A particular mite may play a role in contributing to rosacea flare-ups. Studies have shown that these mites were significantly more numerous in the skin samples of people with rosacea than of people without. Although this mite is not a cause of rosacea, an allergic-like reaction to these mites or to the bacteria they harbor may trigger an inflammatory response that leads to the condition.
Although rosacea research scientists have been speculating about the rosacea causes for more than a century, none of them have been definitively proven. Most experts believe that rosacea can be provoked by several different factors, some of which may work together to cause it. One of these potential causes is a microscopic mite.
This mite goes by the name of Demodex folliculorum. It is a normal resident in human skin, living in hair follicles, where it dines on cast-off skin cells. These mites have been retrieved from almost every area of human skin, but they seem to prefer the skin on the face.
Two recent studies revealed that the mites were significantly more numerous in facial skin samples of people with rosacea than of people without the condition. In addition, the mite population peaked on the skin samples of these people in the spring, when rosacea tends to flare up.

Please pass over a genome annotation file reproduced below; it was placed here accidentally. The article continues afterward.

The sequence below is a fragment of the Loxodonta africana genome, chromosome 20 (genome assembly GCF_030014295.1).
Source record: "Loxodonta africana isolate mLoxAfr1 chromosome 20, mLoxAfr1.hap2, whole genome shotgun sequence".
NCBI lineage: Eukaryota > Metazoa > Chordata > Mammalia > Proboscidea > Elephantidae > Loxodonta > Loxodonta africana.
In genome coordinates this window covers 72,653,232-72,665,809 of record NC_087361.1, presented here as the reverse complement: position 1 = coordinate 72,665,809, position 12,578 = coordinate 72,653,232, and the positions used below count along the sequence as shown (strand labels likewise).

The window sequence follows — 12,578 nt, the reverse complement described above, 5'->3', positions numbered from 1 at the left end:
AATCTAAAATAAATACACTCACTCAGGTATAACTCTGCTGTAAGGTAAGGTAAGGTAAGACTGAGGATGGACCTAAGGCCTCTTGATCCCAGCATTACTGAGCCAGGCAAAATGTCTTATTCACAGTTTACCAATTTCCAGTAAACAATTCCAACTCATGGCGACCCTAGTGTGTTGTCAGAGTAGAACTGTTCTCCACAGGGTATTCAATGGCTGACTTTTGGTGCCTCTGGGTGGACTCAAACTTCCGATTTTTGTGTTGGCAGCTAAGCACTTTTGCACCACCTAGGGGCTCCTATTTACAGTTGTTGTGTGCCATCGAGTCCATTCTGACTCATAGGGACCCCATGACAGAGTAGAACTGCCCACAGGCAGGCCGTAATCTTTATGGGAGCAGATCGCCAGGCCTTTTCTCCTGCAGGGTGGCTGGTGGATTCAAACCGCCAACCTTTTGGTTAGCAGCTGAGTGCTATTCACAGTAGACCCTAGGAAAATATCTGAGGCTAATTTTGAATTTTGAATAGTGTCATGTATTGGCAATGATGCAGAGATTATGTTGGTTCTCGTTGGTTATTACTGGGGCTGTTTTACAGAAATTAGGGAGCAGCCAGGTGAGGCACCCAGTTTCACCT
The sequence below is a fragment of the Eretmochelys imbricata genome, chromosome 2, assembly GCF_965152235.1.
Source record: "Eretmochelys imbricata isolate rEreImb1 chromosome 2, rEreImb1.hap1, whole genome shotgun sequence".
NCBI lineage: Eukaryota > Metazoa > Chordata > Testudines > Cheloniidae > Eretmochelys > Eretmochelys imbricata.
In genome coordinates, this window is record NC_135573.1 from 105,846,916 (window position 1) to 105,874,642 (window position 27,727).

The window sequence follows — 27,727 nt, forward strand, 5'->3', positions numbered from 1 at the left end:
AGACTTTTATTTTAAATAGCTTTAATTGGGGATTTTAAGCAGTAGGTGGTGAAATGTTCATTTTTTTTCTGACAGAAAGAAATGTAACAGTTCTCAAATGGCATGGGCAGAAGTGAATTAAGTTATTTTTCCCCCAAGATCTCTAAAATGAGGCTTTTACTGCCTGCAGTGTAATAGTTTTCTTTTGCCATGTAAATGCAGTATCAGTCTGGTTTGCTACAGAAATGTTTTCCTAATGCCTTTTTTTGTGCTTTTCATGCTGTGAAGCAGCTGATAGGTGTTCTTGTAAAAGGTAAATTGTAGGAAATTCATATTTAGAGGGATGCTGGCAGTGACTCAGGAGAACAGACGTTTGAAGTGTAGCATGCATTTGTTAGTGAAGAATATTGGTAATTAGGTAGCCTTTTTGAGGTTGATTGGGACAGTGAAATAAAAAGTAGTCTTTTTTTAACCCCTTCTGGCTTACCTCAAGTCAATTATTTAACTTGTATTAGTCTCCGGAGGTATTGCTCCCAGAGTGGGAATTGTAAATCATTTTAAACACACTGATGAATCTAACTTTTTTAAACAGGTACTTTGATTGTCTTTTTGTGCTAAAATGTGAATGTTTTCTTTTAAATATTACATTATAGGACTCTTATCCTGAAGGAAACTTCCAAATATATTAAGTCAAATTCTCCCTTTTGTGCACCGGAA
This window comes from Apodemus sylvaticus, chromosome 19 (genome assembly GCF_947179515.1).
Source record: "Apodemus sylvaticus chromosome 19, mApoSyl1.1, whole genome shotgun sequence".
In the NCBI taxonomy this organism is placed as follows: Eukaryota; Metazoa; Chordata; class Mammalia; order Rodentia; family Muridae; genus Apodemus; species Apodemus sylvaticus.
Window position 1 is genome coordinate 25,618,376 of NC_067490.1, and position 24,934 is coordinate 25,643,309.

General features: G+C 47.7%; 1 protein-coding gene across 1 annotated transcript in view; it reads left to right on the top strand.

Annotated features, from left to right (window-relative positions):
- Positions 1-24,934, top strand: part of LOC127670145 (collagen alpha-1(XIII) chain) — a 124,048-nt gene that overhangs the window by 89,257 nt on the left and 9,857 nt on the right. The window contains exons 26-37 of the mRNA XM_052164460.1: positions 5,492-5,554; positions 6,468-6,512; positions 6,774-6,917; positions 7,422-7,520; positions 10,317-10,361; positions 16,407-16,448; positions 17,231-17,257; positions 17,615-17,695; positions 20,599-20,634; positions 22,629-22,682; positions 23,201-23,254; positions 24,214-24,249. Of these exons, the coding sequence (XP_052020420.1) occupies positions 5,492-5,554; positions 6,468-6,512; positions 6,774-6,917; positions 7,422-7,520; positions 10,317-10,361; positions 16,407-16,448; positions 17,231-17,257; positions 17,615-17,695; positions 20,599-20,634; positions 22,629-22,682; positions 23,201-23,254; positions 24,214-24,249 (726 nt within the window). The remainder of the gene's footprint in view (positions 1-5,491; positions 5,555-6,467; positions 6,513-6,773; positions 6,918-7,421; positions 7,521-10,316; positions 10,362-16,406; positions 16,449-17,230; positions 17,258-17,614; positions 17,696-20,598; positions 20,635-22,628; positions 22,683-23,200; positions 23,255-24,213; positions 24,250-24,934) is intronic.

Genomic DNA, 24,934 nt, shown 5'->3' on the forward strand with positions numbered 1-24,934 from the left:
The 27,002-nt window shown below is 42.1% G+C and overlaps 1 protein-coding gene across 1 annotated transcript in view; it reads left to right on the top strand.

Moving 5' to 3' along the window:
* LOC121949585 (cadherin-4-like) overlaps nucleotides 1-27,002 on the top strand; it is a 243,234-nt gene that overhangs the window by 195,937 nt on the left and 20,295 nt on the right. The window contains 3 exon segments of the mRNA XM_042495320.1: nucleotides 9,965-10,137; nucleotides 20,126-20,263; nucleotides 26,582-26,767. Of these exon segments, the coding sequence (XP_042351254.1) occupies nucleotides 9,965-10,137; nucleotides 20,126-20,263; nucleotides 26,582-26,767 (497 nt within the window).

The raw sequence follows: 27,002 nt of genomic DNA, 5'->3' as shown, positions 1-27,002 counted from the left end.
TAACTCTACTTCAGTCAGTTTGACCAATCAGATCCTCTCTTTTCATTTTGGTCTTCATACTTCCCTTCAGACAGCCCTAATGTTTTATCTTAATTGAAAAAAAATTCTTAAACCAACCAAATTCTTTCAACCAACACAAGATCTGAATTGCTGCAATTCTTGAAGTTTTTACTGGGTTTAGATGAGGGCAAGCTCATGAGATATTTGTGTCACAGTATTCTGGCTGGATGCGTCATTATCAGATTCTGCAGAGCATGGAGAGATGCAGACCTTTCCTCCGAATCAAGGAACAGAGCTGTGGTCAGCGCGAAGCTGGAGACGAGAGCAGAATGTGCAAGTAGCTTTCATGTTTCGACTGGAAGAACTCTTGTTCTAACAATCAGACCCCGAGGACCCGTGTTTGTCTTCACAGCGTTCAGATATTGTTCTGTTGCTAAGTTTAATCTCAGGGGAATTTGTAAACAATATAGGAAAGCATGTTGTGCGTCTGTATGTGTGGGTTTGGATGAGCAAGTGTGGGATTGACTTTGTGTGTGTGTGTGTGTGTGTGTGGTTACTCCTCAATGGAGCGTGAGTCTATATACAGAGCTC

Other studies show that people with steroid-induced rosacea also had a higher mite population on their faces. This population dropped when the rosacea subsided after treatment with an ointment that kills mites (see Steroid Rosacea).
Although these findings do not prove that the skin mite causes rosacea, they do suggest that Demodex folliculorum might play a role in fostering the disorder. The mites may provoke rosacea by clogging skin follicles, which, in turn, might trigger an inflammatory response.
Rosacea may also be triggered by an allergic-like reaction to these skin mites or to the bacteria they harbor. These mites could then multiply excessively or penetrate more deeply into the skin, triggering an inflammatory response in the form of pimples.